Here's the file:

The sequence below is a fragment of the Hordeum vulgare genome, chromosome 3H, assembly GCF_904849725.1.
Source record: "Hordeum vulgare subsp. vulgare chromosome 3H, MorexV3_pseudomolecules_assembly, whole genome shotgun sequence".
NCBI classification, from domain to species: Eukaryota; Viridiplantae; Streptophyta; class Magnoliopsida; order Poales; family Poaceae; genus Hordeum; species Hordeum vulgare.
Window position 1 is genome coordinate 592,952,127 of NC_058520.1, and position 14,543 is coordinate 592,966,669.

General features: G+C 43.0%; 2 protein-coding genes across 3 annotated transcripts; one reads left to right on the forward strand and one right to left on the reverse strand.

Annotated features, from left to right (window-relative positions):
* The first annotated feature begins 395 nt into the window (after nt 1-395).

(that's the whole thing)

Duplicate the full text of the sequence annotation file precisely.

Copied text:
The sequence below is a fragment of the Hordeum vulgare genome, chromosome 3H, assembly GCF_904849725.1.
Source record: "Hordeum vulgare subsp. vulgare chromosome 3H, MorexV3_pseudomolecules_assembly, whole genome shotgun sequence".
NCBI classification, from domain to species: Eukaryota; Viridiplantae; Streptophyta; class Magnoliopsida; order Poales; family Poaceae; genus Hordeum; species Hordeum vulgare.
Window position 1 is genome coordinate 592,952,127 of NC_058520.1, and position 14,543 is coordinate 592,966,669.

General features: G+C 43.0%; 2 protein-coding genes across 3 annotated transcripts; one reads left to right on the forward strand and one right to left on the reverse strand.

Annotated features, from left to right (window-relative positions):
* The first annotated feature begins 395 nt into the window (after nt 1-395).